We all know the classic car enthusiast. Loves his/her vehicles, goes to car meets, spends most of the day on forums looking up trivial data on their vehicle and their next vehicle, wears all sorts of car branded clothing, does the occasional red light race, and tries to convince anyone who will listen that their car is the best, and that they should get one.
Then they get back home and plug in their car to charge.
It’s been a very interesting year for me. To be honest, I should first of all come clean: I used to hate electric cars. But when I was young, an electric car was something like this random piece of rolling plastic called a Think.
Then things changed, the Tesla Model S came out, and all of a sudden, electric cars were cool. So I did what any open-minded person would do, and looked into the car culture around electric cars, which in Montreal, is really big. To start off, every year, a local group of electric car enthusiasts rent out the Gilles Villeneuve circuit, invite people to try out electric car, and generally talk and share electric stories. It’s called Branchez-vous, and to be honest, it is really fun. In fact it’s so big, last year they managed to break a Guinness World Record for the longest electric car meetup (glad to say, I was part of it, in EEKO‘s BMW i3). Go there, and you will find Nissan Leafs, Chevrolet Volts, Kia Soul EVs, some random eggs from Mitsubishi, Tesla Model S and Roadsters, electric school buses, electric bikes, electric boats, electric scooters, electric taxis and other electric paraphernalia.
At this event, which is mostly organised by the community, electric car owners let other people try out their cars, so they can get a better feel for how electric cars drive. This is just incredible. I have never ever been to any other car event, where owners let random people drive around in their cars. In a way, it makes me think that this community is more inclusive than the traditional car enthusiast community. The reason they do this, and the reason they organise the event, is basically to convince anyone who would listen, to buy an electric car. All you hear is how bad the combustion engine is, and how great the electric motor is. So in a way, just like any other car meetup, where every owner tries to convince anyone who is close by, that their car is the best, and people should really be driving that particular model.
The people who do this really have a passion for it. They volunteer, take days off, bring friends and family, and just talk about how great the electric car is. It honestly reminds me of any other car event, with enthusiastic owners sharing their stories with each other and having a really good time. And contrarily to other car events, bike manufacturers and enthusiasts were more than welcome, to showcase their new models, and let people try them out (electric bikes of course).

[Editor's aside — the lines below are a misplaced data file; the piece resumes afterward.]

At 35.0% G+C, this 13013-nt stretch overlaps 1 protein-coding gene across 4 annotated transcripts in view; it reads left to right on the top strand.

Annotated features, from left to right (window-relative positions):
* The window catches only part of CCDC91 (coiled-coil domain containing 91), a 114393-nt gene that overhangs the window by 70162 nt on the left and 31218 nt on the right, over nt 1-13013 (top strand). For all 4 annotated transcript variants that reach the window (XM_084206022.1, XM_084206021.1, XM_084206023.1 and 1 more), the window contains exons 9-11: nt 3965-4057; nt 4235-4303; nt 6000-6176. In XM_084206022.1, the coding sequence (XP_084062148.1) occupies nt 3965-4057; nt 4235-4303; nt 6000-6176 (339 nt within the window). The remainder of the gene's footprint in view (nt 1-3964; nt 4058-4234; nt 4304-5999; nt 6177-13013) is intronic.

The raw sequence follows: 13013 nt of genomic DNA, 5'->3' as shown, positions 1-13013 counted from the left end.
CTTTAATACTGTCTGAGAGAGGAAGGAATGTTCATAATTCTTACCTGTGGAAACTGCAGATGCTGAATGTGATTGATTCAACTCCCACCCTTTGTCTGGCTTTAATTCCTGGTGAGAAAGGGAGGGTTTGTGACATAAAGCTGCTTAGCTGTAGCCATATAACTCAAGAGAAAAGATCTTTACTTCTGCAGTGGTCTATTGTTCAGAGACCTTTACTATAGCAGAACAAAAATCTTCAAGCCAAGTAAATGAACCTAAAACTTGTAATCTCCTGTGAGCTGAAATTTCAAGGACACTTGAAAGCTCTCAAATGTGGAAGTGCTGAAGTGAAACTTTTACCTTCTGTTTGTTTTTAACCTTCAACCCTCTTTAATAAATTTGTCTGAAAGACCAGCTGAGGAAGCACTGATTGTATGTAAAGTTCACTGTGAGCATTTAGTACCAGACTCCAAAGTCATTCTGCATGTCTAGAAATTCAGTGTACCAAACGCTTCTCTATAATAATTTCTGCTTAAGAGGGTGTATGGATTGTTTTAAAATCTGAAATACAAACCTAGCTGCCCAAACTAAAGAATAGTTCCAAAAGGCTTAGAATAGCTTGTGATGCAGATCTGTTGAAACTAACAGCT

And just like any other big car event, the manufacturers are listening, bringing their latest vehicles to try out. This year was a bit special, as Renault launched the Twizy in Canada (yes, I also have no idea how they expect it to work in the winter). And just like everyone else, they were really open and fun about the new vehicle, even letting me drag-race it against a locally made electric scooter-type thing called a Geebee. The Twizy won in case you’re wondering.
In the end, after spending so much time with this community, I can only come to one conclusion. Passionate electric car drivers are just like regular passionate car drivers, the only difference is the way the conversation is powered. To a certain extent, you could even say they are more passionate as they are inclusive and have little brand fascism: you can have a Ford driver pleasantly exchanging with a Nissan owner. I say give it some time, each one will fight for their brand soon enough, Tesla drivers already do.
Just to reassure you, no I don’t want everything to be electrically powered, I still love my gasoline. And for a while longer, my cars will be powered by fossils. However, I am curious to see how this big electric car event compares to another big Quebecois car event, Eurokracy. To be continued…